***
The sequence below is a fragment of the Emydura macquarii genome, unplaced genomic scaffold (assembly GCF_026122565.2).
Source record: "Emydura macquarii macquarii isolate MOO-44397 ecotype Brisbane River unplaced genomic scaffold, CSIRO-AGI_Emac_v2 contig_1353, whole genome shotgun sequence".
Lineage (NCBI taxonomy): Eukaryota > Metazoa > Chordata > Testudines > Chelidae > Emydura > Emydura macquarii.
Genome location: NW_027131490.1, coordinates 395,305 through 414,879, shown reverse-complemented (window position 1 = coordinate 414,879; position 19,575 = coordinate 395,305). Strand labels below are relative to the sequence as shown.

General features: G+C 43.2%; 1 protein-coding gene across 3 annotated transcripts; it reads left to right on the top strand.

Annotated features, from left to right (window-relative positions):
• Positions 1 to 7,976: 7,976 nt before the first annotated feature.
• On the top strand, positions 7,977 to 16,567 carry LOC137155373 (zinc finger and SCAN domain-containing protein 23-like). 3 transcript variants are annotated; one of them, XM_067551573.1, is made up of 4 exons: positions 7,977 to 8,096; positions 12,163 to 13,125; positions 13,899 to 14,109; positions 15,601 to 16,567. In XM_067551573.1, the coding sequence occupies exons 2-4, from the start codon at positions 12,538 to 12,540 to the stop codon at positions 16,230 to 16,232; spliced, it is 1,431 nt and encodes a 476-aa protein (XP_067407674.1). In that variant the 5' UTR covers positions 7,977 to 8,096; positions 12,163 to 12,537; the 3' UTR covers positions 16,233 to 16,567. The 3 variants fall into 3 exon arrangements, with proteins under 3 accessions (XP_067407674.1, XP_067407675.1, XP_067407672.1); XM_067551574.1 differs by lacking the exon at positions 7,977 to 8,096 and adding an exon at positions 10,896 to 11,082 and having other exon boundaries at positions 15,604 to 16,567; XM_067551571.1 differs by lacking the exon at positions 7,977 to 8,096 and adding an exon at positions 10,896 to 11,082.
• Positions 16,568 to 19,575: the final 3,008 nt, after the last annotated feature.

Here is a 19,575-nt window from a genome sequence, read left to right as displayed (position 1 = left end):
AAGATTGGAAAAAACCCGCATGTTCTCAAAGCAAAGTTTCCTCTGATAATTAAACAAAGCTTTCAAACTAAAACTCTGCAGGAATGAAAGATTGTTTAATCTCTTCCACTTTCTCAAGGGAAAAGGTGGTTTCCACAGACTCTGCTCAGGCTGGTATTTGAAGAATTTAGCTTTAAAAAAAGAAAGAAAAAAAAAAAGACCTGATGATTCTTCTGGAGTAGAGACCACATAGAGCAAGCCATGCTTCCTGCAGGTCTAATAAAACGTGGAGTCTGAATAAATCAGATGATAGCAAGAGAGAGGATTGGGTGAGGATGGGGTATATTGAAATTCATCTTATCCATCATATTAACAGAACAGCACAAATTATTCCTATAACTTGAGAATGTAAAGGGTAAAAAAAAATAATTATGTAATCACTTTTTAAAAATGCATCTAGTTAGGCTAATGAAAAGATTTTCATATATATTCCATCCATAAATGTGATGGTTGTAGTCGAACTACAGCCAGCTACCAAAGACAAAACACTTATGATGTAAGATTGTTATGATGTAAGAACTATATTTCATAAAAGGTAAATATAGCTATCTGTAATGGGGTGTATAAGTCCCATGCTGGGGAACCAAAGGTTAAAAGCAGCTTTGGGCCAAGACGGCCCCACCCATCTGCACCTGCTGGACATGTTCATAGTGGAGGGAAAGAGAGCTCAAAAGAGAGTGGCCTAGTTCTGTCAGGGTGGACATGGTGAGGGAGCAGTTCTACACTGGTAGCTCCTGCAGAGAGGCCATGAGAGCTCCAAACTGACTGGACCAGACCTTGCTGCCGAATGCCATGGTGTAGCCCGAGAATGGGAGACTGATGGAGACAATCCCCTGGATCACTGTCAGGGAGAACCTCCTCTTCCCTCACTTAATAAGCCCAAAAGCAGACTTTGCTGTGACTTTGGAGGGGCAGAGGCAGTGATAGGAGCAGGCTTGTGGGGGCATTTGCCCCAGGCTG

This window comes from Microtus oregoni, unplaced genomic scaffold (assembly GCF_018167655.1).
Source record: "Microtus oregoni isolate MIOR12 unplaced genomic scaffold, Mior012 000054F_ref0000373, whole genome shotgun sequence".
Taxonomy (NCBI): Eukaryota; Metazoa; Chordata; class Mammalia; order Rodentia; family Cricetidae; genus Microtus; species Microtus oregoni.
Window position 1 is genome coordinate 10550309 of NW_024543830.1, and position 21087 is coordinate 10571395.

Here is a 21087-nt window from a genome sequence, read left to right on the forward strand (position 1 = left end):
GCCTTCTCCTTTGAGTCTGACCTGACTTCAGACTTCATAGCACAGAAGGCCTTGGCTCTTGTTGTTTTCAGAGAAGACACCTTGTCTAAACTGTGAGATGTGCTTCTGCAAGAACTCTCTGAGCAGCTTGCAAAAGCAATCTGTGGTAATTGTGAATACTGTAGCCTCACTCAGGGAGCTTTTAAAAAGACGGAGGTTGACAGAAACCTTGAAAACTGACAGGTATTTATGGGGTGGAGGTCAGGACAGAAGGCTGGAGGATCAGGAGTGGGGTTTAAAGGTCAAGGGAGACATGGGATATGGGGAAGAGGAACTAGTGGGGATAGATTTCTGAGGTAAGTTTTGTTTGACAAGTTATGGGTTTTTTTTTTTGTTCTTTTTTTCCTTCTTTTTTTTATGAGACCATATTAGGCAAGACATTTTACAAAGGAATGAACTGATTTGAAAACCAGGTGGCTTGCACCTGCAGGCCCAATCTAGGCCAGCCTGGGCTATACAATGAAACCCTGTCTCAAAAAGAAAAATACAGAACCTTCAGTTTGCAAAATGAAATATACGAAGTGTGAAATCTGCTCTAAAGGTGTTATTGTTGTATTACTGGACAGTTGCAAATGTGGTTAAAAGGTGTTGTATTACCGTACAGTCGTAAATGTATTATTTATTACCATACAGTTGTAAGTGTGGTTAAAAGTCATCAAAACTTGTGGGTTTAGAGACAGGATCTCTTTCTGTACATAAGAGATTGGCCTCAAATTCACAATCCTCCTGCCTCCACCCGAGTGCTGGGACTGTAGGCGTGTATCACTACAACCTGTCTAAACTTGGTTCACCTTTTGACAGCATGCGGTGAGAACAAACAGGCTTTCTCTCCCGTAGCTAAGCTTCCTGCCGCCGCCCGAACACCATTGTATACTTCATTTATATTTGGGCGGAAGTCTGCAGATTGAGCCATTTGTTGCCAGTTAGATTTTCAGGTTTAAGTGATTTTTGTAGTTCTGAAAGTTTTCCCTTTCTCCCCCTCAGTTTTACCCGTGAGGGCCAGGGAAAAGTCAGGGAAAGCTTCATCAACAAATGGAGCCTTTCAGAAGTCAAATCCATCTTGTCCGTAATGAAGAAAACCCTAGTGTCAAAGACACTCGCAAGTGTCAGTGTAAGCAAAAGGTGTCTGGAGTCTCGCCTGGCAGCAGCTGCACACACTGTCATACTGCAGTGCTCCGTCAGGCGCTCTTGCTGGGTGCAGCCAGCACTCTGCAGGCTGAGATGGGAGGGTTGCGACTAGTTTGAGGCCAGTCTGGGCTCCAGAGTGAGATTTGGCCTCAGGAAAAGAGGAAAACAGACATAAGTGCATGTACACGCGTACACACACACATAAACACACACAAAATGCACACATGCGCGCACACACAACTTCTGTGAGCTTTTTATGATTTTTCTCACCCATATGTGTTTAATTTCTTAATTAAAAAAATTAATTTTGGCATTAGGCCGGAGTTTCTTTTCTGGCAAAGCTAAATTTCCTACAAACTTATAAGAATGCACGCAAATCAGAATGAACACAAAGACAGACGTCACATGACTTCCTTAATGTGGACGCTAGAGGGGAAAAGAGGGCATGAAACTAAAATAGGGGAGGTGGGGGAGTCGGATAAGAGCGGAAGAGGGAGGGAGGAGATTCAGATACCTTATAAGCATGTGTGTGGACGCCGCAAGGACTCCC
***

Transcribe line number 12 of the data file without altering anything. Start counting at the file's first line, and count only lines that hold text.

This window comes from Microtus oregoni, unplaced genomic scaffold (assembly GCF_018167655.1).